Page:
So we went to the cricket again, it was uneventful. Somerset lost again. We have seen Somerset six times in the last year or so, they have never won, (four defeats, two rained off). I think we are close to getting banned for life for being such unlucky customers. Anyway, on the way up and on the way back we did our usual ‘11th song Write an ICA’ thing – we do this to liven up the journey up. Quite often it means sitting in the car park until track 10 finishes and we can find out what Track 11 is. Today is no different, but mercifully Track ten is quite short – the reason it has taken so long to get to track eleven is because track 8 and 9 were both long songs (Spacemen 3 and Mogwai respectively). Track Ten is a short punky blast from Eagulls. Track 11 is from miserable Northern dudes Elbow and the track is ‘Any Day Now’ from their fine debut album ‘Asleep at the Back’.

Now, to make things interesting – and to make my life easier (selfish I know) I have decided to do this ICA live – I literally have no say in what songs are picked. I have 47 Elbow songs on my ipod, they are in one playlist – and I will let the iPod choose the tracks via the shuffle and I will write about them as they come in. It will miss off some classics, but it will be varied at least – it also means we may avoid ‘A Day Like This’ which to be honest annoys the crap out of me. Not because it’s a bad song, but because for a while a few summers ago it was bleeding everywhere. I kind of lost a bit of love for Elbow around then.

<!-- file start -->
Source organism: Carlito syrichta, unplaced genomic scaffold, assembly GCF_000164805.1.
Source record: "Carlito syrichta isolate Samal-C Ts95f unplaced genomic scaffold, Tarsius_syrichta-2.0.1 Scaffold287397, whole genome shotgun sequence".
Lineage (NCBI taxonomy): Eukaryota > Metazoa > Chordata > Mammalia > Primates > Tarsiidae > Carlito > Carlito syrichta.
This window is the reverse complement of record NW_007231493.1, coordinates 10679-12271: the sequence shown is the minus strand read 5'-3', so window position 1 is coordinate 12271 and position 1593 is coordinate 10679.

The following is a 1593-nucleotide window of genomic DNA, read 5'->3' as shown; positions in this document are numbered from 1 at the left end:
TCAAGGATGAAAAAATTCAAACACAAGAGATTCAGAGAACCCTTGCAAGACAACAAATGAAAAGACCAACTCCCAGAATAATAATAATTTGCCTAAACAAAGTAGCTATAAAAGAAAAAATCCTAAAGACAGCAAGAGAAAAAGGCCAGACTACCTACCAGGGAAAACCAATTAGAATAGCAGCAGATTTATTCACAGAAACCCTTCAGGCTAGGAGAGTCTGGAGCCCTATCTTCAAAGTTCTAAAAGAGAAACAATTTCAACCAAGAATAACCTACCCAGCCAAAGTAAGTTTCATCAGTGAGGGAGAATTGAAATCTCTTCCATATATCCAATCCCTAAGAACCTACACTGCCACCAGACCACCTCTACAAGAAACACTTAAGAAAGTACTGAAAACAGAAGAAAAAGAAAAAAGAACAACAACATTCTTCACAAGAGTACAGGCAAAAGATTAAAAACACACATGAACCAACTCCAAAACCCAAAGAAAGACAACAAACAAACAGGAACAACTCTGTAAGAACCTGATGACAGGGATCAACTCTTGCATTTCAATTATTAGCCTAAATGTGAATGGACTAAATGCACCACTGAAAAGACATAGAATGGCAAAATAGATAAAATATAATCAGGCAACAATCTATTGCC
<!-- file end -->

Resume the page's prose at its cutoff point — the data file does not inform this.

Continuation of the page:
The only say I have this ICA is the first track – and that was selected for me in the car park at Taunton.

Side One

Any Day Now – Taken from ‘Asleep at the Back’

One of the first songs by Elbow that I ever heard and in the Top Five of theirs. Most of the debut album is brilliant. The songs build into epic crescendos and is perhaps I think their most indie record. Its interesting to see how the band have developed over time, with more torch songs and anthems coming out. Instead of indie based tracks like this. I switch from which Elbow I prefer. Indie Elbow or Stadium Rock Elbow. Probably indie Elbow.

Some Riot – Taken from ‘The Seldom Seen Kid’

This is quite a dour track, quite slow, fairly miserable and rather brooding. It does have these meandering strings running through it. Tracks like this make you realise that largely Elbow always were a vehicle for the voice of Garvey with the music often playing second fiddle to it. The quiet bits nearly always lead to a soaring verse from Garvey. He’s good at that so it makes perfect sense I suppose.

Don’t Mix Your Drinks – Taken from ‘Asleep at the Back’

Another rather slow number that does largely what the track before does. It’s a song which laments mixing drinks as ‘it will kill you’. It’s a grower this one, it takes some time to build, it does that quietly Guy’s vocals are reduced to loud whisper and the music just trundles along nicely. Then just as it was getting going, it just stops. ‘Asleep at the Back’ really is a tremendous album guys.

Open Arms – Taken from ‘Build a Rocket Boys!’

I’ll be honest here, I didn’t like this album and if I had any choice in it, I wouldn’t have actually picked any tracks from it. ‘Open Arms’ is quite good though. You get a cheery old guitar chirping away through it and this other guitar and drum thing that sounds like a train chuffing away in the background. It’s another one of those Elbow songs that you can imagine done live, with (open) arms swaying together in harmony, whilst Garvey crouches down and sings to the crowd. Well sort of.

Powder Blue – Taken from ‘Asleep at the Back’